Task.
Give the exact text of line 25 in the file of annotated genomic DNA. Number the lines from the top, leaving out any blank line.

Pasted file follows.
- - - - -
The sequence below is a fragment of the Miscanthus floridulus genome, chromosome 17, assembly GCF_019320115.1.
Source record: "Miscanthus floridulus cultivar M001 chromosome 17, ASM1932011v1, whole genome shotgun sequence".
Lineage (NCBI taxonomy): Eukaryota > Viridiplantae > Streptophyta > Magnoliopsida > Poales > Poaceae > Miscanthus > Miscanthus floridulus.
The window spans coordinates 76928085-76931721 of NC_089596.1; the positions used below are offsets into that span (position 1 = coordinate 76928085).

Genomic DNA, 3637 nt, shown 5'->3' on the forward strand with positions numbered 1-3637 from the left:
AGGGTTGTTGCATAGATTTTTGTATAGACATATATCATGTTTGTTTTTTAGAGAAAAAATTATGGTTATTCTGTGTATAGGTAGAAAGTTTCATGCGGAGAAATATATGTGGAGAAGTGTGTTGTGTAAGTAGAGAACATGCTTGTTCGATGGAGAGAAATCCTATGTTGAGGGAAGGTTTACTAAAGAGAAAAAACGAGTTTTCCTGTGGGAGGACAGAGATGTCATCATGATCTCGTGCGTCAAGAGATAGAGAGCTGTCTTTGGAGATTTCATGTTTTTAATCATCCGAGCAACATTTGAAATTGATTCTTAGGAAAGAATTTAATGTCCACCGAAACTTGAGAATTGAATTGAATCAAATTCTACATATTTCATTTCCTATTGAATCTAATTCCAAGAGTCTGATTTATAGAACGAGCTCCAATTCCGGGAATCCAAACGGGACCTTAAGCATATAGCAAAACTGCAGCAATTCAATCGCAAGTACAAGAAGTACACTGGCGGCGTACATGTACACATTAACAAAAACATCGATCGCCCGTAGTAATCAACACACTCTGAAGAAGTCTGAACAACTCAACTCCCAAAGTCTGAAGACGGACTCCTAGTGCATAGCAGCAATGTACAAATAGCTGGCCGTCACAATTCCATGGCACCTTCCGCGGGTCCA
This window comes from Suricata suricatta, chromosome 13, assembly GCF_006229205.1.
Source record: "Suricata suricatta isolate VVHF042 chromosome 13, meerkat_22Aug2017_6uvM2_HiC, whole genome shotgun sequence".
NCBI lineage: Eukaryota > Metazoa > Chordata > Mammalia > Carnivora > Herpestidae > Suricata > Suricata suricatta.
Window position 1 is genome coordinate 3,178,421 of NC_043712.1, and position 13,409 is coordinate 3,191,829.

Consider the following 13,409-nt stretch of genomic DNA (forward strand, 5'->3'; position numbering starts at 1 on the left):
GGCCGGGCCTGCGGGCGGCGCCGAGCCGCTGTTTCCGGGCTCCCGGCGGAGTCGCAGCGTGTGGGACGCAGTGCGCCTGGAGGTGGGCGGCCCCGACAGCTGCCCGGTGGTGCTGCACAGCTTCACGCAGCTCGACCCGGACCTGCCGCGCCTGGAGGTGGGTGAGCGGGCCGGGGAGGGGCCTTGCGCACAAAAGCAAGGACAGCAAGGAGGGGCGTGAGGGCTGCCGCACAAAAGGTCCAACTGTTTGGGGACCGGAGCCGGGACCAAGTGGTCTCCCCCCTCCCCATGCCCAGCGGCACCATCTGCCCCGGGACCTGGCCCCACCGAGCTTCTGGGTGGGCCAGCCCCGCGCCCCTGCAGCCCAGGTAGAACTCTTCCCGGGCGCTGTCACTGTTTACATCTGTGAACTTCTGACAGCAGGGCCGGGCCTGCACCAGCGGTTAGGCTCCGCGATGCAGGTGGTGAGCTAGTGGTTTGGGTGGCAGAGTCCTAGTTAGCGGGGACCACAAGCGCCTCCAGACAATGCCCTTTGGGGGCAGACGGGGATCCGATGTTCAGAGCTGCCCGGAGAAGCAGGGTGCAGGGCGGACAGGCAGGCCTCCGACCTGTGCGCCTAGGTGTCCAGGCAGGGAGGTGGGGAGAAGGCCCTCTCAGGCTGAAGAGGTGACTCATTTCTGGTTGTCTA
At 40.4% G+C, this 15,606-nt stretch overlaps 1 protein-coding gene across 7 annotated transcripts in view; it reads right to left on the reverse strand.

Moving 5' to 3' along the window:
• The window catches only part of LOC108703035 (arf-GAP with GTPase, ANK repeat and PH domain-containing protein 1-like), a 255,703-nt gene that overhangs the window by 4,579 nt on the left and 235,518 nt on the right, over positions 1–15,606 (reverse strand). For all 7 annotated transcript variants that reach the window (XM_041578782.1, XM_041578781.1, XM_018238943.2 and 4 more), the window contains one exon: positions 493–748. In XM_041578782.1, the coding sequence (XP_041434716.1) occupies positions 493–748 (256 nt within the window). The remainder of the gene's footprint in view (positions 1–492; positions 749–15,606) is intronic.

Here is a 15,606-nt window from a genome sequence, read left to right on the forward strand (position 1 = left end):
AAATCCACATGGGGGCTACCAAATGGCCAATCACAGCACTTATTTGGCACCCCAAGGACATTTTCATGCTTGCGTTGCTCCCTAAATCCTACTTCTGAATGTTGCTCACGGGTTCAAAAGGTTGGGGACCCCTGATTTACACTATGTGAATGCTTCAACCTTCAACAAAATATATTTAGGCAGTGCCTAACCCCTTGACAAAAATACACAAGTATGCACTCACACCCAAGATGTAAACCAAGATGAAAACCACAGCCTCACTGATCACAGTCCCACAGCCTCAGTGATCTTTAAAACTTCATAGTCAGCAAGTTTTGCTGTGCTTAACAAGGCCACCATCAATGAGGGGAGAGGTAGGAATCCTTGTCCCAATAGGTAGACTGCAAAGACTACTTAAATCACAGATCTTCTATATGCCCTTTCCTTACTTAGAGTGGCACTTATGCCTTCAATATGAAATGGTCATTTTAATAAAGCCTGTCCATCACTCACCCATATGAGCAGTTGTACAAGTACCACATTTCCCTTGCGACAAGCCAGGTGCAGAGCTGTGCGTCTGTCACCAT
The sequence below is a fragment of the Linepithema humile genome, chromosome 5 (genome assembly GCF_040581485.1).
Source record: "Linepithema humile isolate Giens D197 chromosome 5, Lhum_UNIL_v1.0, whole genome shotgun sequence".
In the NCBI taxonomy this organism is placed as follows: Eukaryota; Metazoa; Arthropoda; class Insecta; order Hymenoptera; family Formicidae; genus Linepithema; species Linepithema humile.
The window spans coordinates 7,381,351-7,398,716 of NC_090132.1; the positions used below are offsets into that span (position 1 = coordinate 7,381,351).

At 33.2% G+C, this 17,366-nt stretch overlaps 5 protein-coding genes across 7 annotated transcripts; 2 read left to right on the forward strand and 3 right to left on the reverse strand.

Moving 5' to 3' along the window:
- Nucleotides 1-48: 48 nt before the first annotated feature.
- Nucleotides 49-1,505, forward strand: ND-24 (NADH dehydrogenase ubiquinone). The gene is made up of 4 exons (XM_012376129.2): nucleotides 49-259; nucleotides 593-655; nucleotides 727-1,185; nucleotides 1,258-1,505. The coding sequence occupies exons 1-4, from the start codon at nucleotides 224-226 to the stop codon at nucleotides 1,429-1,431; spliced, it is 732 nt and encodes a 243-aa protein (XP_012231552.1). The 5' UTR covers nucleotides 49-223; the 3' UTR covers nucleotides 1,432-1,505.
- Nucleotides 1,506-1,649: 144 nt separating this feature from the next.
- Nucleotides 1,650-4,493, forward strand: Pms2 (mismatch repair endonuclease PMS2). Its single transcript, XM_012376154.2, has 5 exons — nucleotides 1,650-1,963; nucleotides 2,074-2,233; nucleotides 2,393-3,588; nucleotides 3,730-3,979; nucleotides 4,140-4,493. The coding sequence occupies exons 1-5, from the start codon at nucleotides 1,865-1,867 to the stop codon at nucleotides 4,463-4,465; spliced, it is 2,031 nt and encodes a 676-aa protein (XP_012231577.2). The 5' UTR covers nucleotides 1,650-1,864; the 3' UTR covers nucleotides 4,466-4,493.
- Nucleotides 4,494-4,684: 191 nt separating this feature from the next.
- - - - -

- Nucleotides 49-1,505, forward strand: ND-24 (NADH dehydrogenase ubiquinone). The gene is made up of 4 exons (XM_012376129.2): nucleotides 49-259; nucleotides 593-655; nucleotides 727-1,185; nucleotides 1,258-1,505. The coding sequence occupies exons 1-4, from the start codon at nucleotides 224-226 to the stop codon at nucleotides 1,429-1,431; spliced, it is 732 nt and encodes a 243-aa protein (XP_012231552.1). The 5' UTR covers nucleotides 49-223; the 3' UTR covers nucleotides 1,432-1,505.